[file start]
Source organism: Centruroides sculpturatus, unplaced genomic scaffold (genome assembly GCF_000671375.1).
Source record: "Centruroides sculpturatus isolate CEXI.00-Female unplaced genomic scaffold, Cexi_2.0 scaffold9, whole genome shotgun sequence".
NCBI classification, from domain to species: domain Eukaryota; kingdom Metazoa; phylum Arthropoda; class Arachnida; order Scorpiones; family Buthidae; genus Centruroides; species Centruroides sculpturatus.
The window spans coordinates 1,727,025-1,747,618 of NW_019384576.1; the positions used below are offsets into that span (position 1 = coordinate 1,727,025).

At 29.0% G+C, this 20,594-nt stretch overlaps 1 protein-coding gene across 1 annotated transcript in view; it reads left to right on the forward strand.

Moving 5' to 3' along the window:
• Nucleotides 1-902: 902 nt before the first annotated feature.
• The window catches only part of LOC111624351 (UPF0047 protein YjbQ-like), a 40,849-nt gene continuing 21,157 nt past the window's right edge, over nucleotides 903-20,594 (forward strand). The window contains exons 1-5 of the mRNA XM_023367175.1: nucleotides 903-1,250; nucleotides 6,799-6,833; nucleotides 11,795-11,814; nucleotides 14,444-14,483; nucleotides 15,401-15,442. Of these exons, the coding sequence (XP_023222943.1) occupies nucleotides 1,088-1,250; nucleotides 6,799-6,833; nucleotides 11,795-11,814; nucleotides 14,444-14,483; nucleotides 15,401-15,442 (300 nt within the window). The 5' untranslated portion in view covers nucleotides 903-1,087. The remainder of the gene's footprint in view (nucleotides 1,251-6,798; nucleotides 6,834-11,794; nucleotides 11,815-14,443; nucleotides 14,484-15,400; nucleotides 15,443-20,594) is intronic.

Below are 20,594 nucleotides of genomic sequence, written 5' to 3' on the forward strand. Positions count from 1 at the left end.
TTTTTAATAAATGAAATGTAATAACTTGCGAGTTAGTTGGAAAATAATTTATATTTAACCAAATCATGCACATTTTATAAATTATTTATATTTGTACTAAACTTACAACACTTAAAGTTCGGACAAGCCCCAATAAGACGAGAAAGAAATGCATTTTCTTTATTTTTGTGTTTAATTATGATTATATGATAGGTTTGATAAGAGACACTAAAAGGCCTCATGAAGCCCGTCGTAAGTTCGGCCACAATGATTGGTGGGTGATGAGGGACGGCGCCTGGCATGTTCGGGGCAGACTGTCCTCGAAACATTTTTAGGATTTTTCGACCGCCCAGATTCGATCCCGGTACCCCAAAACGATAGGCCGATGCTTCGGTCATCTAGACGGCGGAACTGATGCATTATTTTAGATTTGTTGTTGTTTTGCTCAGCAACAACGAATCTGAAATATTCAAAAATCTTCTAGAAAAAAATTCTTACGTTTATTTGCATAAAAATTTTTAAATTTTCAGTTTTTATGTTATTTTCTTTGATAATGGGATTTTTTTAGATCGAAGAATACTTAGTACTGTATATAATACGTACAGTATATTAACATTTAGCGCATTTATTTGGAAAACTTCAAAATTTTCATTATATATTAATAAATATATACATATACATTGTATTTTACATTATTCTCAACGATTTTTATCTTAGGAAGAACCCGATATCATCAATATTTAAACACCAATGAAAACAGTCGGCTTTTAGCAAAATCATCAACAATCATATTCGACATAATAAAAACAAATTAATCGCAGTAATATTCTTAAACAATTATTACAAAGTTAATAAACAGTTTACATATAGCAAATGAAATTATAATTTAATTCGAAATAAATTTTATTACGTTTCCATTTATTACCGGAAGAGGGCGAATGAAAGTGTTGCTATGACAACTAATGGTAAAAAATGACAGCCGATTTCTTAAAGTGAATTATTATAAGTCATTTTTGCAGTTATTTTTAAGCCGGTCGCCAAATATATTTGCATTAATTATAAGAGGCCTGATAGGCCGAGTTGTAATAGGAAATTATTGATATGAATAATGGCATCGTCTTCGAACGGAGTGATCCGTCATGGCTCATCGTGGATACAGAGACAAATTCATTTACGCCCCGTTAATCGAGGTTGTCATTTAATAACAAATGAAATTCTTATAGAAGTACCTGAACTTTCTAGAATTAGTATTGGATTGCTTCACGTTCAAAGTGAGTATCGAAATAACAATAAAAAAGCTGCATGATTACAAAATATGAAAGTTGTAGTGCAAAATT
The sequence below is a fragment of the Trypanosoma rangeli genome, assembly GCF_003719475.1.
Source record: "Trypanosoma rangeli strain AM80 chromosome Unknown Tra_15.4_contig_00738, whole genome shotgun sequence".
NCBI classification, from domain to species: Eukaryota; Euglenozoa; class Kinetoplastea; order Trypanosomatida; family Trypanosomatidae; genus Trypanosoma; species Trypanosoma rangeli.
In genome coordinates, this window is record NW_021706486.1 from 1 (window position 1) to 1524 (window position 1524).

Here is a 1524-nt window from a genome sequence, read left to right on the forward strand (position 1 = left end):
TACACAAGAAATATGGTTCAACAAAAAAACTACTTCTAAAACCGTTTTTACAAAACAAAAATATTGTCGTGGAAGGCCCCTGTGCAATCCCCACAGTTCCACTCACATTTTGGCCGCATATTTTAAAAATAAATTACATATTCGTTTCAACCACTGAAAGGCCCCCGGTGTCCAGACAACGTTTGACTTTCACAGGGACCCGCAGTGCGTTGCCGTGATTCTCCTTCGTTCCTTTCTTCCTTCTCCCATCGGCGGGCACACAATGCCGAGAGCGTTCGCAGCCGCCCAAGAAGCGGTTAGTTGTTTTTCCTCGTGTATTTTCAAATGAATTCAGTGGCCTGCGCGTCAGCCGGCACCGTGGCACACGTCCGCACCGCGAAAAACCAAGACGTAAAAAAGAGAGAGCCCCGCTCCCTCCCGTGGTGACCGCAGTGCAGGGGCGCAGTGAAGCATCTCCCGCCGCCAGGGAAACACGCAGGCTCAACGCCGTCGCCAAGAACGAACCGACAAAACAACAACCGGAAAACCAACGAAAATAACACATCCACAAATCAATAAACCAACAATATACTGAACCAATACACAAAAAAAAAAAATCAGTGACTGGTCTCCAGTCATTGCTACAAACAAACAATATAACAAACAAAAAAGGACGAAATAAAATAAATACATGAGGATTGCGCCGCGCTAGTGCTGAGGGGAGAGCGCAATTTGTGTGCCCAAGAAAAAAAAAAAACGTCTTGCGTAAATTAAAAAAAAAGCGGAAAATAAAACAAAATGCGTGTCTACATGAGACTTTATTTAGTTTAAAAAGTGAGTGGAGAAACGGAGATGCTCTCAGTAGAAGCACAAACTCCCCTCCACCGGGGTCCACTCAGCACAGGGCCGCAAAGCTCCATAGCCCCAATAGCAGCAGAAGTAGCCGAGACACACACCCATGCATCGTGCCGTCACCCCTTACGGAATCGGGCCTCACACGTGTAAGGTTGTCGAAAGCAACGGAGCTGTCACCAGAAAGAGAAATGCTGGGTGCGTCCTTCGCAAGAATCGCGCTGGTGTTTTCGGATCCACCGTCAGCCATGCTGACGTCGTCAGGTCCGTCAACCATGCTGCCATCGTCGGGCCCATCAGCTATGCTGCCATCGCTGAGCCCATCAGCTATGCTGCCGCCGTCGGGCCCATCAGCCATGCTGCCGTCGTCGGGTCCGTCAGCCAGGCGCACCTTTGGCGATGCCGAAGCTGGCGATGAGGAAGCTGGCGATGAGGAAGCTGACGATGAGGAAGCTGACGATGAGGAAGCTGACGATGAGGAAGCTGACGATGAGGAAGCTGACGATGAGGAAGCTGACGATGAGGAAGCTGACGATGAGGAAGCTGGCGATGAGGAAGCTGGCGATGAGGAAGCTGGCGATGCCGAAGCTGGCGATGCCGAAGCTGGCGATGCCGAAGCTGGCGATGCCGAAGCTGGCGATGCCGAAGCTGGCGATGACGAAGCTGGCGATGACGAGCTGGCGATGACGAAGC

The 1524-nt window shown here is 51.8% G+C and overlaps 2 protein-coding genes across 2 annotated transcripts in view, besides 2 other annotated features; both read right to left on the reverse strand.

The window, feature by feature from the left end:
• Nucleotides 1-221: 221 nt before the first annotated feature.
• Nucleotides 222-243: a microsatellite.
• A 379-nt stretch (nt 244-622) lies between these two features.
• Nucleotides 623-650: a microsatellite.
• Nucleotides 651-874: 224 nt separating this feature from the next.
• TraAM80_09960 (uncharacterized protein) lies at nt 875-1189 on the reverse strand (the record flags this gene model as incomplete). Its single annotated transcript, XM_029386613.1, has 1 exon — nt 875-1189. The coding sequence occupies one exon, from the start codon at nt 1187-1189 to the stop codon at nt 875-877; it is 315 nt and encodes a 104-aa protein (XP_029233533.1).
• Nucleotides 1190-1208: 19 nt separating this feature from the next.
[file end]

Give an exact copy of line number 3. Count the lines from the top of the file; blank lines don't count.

NCBI classification, from domain to species: domain Eukaryota; kingdom Metazoa; phylum Arthropoda; class Arachnida; order Scorpiones; family Buthidae; genus Centruroides; species Centruroides sculpturatus.